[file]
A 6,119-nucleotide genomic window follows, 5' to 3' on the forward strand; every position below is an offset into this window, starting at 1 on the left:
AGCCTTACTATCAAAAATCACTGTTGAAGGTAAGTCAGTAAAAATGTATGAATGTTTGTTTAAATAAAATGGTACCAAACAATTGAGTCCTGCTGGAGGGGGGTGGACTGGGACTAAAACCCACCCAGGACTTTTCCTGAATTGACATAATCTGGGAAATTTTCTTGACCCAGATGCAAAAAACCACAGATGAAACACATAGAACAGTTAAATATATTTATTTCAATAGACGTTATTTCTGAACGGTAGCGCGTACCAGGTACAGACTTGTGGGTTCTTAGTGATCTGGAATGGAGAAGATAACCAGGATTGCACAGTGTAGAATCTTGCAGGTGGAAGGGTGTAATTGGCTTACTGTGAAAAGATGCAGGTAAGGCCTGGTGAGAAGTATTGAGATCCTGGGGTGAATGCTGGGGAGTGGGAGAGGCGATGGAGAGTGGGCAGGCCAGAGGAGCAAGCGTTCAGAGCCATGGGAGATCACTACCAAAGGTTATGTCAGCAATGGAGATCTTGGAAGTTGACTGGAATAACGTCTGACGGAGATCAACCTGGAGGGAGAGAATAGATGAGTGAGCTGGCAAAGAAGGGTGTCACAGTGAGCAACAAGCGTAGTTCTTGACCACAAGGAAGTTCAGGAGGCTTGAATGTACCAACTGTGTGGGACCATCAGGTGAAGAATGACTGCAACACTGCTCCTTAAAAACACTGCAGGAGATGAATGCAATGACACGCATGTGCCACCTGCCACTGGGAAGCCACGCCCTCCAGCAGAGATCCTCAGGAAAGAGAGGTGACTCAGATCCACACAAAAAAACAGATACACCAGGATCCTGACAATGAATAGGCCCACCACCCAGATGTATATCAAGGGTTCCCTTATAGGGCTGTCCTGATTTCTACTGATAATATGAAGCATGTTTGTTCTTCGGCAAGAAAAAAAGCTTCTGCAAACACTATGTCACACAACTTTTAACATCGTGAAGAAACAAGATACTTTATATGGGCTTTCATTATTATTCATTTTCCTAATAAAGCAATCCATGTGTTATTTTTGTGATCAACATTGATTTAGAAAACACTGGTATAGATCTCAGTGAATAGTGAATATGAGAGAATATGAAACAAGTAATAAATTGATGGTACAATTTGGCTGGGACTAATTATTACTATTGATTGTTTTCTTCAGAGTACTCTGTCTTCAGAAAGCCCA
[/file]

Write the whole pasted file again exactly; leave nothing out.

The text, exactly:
A 6,119-nucleotide genomic window follows, 5' to 3' on the forward strand; every position below is an offset into this window, starting at 1 on the left:
AGCCTTACTATCAAAAATCACTGTTGAAGGTAAGTCAGTAAAAATGTATGAATGTTTGTTTAAATAAAATGGTACCAAACAATTGAGTCCTGCTGGAGGGGGGTGGACTGGGACTAAAACCCACCCAGGACTTTTCCTGAATTGACATAATCTGGGAAATTTTCTTGACCCAGATGCAAAAAACCACAGATGAAACACATAGAACAGTTAAATATATTTATTTCAATAGACGTTATTTCTGAACGGTAGCGCGTACCAGGTACAGACTTGTGGGTTCTTAGTGATCTGGAATGGAGAAGATAACCAGGATTGCACAGTGTAGAATCTTGCAGGTGGAAGGGTGTAATTGGCTTACTGTGAAAAGATGCAGGTAAGGCCTGGTGAGAAGTATTGAGATCCTGGGGTGAATGCTGGGGAGTGGGAGAGGCGATGGAGAGTGGGCAGGCCAGAGGAGCAAGCGTTCAGAGCCATGGGAGATCACTACCAAAGGTTATGTCAGCAATGGAGATCTTGGAAGTTGACTGGAATAACGTCTGACGGAGATCAACCTGGAGGGAGAGAATAGATGAGTGAGCTGGCAAAGAAGGGTGTCACAGTGAGCAACAAGCGTAGTTCTTGACCACAAGGAAGTTCAGGAGGCTTGAATGTACCAACTGTGTGGGACCATCAGGTGAAGAATGACTGCAACACTGCTCCTTAAAAACACTGCAGGAGATGAATGCAATGACACGCATGTGCCACCTGCCACTGGGAAGCCACGCCCTCCAGCAGAGATCCTCAGGAAAGAGAGGTGACTCAGATCCACACAAAAAAACAGATACACCAGGATCCTGACAATGAATAGGCCCACCACCCAGATGTATATCAAGGGTTCCCTTATAGGGCTGTCCTGATTTCTACTGATAATATGAAGCATGTTTGTTCTTCGGCAAGAAAAAAAGCTTCTGCAAACACTATGTCACACAACTTTTAACATCGTGAAGAAACAAGATACTTTATATGGGCTTTCATTATTATTCATTTTCCTAATAAAGCAATCCATGTGTTATTTTTGTGATCAACATTGATTTAGAAAACACTGGTATAGATCTCAGTGAATAGTGAATATGAGAGAATATGAAACAAGTAATAAATTGATGGTACAATTTGGCTGGGACTAATTATTACTATTGATTGTTTTCTTCAGAGTACTCTGTCTTCAGAAAGCCCA